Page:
Shadowing a DoctorJuly 16, 2013
Oncology is an important field of medicine that deals with the study, diagnosis and treatment of cancer. A doctor who specialises in this stream is called an Oncologist.
Oncologists diagnose and treat cancer patients using a variety of treatment methods. They review specific symptoms of the cancer as well as the location and stage of the symptom. They also review the patient’s medical history, which plays a very significant role in the progression of the symptoms.
Depending on the manifestation and location of the symptoms, there are several different techniques that can be used to diagnose patients, from blood tests and biopsies, to Ultrasounds, X-Rays, CT scans and MRI scans.
Cancer treatment options vary just as widely, depending upon the family history as well as the manifestation and location of the symptoms. Some of the more commonly used treatments include radiation, hormone treatment, chemotherapy or surgery. Oncologists are also responsible for the follow up of their patients and have to consistently monitor them to ensure that the treatment was successful. In addition, they treat patients with issues such as nausea, depression, fatigue, pain, anorexia, pain or immobility, which are directly related to the cancer and its treatment. So all in all, they have a lot on their hands.
Training Required To Become An Oncologist
Studying and training to become an oncologist is not for the weak-hearted. You have to be prepared to spend several years studying to learn the skills and knowledge necessary to practise successfully in this field. You will have to first graduate from an accredited medical school, after which you will have to complete your residency training as a specialist in internal medicine and then do additional specialisation in oncology. Typically, this would involve a 3 to 4 year undergraduate program and then a 4-year medical program. Then, as a medical doctor you will have to undergo specialised training in the area of oncology. This could take anywhere from 3 years to 6 years.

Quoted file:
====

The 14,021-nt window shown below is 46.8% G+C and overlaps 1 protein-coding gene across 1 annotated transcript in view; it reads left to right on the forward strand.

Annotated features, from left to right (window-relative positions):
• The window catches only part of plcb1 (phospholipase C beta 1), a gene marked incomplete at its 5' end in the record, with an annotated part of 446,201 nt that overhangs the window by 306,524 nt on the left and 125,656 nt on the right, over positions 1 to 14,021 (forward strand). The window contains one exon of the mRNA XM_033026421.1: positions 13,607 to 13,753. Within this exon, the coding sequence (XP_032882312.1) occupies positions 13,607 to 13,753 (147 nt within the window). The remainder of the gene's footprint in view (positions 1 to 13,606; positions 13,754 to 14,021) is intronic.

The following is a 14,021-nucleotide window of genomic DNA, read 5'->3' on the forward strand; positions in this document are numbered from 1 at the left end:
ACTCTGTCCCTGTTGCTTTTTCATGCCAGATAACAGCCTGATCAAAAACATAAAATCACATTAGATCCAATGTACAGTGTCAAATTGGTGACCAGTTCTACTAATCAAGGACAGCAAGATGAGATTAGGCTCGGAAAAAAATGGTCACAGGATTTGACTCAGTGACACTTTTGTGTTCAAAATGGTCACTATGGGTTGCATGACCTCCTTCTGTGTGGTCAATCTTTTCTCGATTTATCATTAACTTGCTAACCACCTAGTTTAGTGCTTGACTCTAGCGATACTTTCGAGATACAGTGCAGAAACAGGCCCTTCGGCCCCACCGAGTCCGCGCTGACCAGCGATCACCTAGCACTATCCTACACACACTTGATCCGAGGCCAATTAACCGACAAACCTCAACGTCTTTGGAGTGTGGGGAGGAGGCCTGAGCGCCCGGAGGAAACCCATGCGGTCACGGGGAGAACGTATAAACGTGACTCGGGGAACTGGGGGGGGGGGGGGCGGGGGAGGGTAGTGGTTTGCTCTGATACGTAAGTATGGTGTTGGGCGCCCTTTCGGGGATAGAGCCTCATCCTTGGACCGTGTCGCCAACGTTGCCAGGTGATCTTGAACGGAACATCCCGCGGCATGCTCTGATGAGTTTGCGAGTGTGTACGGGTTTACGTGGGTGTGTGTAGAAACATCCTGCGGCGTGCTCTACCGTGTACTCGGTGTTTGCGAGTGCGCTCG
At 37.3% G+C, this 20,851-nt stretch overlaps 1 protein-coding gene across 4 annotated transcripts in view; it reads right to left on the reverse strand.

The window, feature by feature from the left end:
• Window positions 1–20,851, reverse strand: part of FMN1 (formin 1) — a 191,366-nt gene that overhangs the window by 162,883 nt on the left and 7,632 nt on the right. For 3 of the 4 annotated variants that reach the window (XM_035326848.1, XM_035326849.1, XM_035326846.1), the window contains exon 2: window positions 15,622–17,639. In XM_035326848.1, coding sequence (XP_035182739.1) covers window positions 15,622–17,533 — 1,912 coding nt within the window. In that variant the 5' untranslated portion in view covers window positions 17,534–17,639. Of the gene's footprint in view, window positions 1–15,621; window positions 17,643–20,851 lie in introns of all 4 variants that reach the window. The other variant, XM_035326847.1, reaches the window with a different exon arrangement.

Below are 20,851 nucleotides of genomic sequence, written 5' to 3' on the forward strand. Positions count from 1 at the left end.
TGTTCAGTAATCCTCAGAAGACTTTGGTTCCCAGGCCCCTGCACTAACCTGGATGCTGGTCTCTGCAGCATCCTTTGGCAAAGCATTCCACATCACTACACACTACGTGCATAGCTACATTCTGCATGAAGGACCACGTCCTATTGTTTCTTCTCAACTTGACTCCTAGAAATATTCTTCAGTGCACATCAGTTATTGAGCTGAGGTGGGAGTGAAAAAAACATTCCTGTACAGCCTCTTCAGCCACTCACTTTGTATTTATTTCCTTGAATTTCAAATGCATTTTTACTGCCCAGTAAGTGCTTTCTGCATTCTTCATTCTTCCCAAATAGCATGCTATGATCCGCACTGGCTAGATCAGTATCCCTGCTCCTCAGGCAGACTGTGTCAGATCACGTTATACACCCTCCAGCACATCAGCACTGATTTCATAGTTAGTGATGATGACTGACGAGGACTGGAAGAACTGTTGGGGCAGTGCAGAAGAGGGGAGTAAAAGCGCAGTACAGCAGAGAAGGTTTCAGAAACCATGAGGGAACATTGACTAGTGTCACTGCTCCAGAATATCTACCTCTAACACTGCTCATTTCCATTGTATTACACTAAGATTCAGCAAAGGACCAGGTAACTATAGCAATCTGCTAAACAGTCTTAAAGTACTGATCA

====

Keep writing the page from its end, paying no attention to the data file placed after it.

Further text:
After you graduate from the oncology program, you can choose to pursue an advance education and training in any of these subspecialty areas – radiation, gynaecological, paediatric, medical or surgical oncology.
Oncology is not a static stream. There is progress being made almost daily in the cancer diagnoses and treatment front. With that in mind, it is very important to stay up to date with the latest treatment options and technical advances, and participate in ongoing continuing education throughout your career.
What Are The Career Prospects As An Oncologist?
An aging population and increasing diagnoses of cancer and related diseases is expected to drive job growth for oncologists. Job prospects are expected to be very good especially for oncologists with advanced education and extensive experience. Opportunities will also arise from the need to replace oncologists who leave the field due to retirement, a transfer, or for other reasons.
While the career prospects in any medical stream are an important factor, it is very rarely the motivating reason for most students who choose to pursue oncology. To oncology students, the biggest incentive is the satisfaction of being able to provide the best treatment and care possible to those suffering from cancer.